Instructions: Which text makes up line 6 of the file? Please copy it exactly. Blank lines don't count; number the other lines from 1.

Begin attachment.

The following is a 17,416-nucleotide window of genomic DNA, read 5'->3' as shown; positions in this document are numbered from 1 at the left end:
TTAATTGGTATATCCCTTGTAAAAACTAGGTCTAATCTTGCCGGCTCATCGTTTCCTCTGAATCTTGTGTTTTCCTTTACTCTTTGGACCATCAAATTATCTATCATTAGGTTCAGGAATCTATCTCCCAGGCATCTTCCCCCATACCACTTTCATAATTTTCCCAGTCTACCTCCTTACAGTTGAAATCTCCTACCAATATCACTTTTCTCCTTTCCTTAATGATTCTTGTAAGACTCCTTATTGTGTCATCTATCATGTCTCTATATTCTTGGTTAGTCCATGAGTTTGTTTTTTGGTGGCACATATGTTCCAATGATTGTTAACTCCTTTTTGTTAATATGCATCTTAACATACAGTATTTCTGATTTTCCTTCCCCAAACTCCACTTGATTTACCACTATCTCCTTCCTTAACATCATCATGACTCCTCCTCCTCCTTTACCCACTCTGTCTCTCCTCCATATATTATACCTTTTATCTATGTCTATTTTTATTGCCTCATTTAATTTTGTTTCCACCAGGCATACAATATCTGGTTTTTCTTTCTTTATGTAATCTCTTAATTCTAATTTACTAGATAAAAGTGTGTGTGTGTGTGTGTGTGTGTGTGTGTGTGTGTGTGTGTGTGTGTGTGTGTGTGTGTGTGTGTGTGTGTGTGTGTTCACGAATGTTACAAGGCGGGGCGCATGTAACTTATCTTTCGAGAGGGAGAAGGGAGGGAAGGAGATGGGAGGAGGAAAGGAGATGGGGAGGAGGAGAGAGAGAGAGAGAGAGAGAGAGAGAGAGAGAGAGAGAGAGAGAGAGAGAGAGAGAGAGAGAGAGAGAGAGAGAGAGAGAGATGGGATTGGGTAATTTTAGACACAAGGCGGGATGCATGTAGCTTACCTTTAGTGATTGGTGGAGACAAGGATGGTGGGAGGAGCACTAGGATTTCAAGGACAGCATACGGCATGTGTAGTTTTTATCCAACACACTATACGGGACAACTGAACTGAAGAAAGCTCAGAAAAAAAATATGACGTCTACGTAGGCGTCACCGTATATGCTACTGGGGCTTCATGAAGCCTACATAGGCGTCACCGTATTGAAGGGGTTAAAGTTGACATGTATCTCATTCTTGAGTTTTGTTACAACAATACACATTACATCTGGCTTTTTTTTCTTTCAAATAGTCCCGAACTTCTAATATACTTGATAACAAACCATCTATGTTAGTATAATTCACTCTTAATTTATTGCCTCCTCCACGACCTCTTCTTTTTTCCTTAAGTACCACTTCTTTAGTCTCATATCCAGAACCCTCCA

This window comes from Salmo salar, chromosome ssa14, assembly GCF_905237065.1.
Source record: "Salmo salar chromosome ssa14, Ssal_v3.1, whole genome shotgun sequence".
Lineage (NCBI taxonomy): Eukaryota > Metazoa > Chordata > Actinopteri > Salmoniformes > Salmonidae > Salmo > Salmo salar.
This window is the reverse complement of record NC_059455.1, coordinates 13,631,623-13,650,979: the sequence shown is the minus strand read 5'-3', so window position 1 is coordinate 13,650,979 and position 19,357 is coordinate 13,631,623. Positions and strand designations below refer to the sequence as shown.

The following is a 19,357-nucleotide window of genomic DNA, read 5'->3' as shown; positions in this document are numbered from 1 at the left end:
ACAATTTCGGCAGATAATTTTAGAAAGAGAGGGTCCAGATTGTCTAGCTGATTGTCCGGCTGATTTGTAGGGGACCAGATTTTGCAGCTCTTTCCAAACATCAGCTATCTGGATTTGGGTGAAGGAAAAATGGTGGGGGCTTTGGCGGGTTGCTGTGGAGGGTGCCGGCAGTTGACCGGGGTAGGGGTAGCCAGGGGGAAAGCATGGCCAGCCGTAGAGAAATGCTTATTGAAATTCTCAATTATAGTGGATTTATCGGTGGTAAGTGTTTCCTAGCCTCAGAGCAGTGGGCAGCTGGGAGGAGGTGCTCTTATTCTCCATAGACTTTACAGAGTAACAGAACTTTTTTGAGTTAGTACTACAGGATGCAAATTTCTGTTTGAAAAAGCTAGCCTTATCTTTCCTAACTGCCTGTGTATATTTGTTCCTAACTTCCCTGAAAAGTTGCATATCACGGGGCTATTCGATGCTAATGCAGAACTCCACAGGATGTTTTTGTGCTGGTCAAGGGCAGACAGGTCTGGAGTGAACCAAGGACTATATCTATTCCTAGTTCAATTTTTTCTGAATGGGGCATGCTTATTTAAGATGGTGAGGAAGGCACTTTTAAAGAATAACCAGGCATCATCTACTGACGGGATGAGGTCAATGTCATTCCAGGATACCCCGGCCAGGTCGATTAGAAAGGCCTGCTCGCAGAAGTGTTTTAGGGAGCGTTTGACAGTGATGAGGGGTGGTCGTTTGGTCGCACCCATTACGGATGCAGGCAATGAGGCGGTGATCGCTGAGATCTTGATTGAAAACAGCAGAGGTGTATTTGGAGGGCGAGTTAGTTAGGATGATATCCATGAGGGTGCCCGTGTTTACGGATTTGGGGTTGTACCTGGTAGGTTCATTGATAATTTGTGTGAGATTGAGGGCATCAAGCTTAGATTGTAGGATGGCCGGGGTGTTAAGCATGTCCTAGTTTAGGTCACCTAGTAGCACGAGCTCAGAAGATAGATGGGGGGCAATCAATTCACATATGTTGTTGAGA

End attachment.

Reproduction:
This window is the reverse complement of record NC_059455.1, coordinates 13,631,623-13,650,979: the sequence shown is the minus strand read 5'-3', so window position 1 is coordinate 13,650,979 and position 19,357 is coordinate 13,631,623. Positions and strand designations below refer to the sequence as shown.